Some individuals have a will and also have a revocable living trust to distribute assets. Often they are the trustee of the revocable living trust and their children or family members may be the beneficiaries. Why would somebody do this? Won’t their assets pass under the will when they die? The answer is yes, but it may take a while. Using a revocable living trust alongside a will can avoid delay before administration of the estate can proceed as a result of probate proceedings. If assets pass under a will a personal representative has to gain access to the decedent’s assets. They do this by getting letter of administration from the court. This should happen quickly but sometimes the process can take longer. For example, in some counties, such as Palm Beach County, it can take less than a week to have a personal representative appointed and armed with letters of administration. Other counties, such as Miami-Dade, frequently take longer. Sometimes, however, regardless of the county, the delay can be lengthy and estate assets can become at risk.
The revocable living trust allows the successor trustee to take over immediately upon the death of the original trustee. Even if a beneficiary desires to contest the appointment of a successor trustee, more likely than not, the trustee can continue to administer the trust during the litigation process. The successor trustee, without court approval or court appointment, can make distribution of assets, pay claims of creditors, and otherwise proceed to administer the trust.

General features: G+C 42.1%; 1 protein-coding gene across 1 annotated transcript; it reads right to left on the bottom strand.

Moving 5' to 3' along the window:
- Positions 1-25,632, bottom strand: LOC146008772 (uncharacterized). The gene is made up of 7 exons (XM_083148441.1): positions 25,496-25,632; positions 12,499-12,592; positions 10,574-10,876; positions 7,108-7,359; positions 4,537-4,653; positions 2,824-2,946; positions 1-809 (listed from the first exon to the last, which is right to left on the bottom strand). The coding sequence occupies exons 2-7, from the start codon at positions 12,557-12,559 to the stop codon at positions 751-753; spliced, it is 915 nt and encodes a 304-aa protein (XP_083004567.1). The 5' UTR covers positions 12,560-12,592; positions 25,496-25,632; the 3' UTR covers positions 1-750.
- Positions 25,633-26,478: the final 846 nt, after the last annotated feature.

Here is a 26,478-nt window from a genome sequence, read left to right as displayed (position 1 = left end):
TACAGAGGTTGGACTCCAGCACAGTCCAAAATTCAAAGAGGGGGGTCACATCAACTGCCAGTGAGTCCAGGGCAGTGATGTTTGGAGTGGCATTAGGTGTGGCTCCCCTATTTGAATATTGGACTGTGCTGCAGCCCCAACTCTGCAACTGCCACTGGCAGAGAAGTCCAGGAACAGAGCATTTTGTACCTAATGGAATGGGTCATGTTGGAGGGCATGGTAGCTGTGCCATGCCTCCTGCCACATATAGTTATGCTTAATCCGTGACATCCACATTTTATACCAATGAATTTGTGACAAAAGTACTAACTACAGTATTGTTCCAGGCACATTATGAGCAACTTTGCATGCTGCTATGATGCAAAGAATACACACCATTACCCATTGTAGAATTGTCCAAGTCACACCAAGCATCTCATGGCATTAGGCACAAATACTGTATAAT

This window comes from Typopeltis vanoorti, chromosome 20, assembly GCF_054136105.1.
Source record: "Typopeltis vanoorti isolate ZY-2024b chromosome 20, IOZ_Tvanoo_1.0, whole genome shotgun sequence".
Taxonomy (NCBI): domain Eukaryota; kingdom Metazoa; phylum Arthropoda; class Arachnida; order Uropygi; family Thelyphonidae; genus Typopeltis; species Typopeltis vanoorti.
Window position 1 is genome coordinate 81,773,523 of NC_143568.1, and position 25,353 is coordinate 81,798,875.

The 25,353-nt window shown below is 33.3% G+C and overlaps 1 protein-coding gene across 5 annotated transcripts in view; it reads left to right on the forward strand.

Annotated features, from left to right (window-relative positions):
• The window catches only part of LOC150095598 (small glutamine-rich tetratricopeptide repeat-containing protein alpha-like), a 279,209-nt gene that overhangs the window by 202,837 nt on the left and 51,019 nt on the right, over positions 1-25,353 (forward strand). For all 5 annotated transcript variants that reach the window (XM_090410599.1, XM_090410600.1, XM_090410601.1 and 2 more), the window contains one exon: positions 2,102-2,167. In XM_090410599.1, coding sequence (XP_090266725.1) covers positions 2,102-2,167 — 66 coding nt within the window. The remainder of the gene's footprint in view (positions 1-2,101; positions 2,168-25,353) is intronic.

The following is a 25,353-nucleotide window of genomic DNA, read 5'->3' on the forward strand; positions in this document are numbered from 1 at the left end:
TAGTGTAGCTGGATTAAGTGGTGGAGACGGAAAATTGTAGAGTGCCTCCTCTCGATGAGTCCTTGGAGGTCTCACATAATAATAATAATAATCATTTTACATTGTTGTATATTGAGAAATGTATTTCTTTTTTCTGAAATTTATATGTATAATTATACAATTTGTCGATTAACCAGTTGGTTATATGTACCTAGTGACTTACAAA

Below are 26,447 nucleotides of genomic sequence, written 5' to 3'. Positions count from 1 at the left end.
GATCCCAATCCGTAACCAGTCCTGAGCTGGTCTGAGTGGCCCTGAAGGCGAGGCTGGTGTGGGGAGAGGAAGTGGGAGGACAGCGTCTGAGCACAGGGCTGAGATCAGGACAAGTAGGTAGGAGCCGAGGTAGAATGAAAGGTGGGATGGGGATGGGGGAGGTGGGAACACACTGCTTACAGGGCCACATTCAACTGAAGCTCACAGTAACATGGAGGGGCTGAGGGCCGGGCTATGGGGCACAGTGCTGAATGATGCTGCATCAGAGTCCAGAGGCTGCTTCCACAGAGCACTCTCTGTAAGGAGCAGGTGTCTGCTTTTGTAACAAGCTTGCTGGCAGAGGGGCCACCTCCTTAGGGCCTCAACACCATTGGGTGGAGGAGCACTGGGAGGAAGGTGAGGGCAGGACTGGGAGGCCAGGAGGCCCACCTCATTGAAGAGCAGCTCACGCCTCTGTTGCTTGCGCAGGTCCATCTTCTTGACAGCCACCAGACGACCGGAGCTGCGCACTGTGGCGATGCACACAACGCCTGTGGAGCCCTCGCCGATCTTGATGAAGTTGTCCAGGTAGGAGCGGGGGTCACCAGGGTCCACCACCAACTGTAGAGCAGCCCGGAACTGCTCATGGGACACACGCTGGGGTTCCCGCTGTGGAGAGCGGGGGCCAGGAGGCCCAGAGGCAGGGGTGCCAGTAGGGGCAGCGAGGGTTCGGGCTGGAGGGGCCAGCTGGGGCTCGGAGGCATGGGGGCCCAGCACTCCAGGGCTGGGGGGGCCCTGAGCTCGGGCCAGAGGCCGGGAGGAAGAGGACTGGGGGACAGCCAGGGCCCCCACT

If you are creating a revocable living trust it is important to remember the assets in the trust are not out of your reach. Generally, the trust creator may withdraw any part or all of the trust assets by written direction to the trustee. Further, the trust permits the creator to revoke or amend the trust at any time. However the trust does not protect the assets from creditors of the trust creator. The beneficiaries of the settlor’s trust also do not have any protection against the creditors of the settlor. If creditors need to be paid after the death of the trustee, the assets in the trust may be used to satisfy the creditor’s claim. The attorneys at Chepenik Trushin can help with creating trusts, funding those trusts and any other estate planning needs. Please feel free to call (305) 981-8889 for an initial consultation.
Florida Practice, Estate Planning, West’s Florida Practice Series, 2001-2012 Edition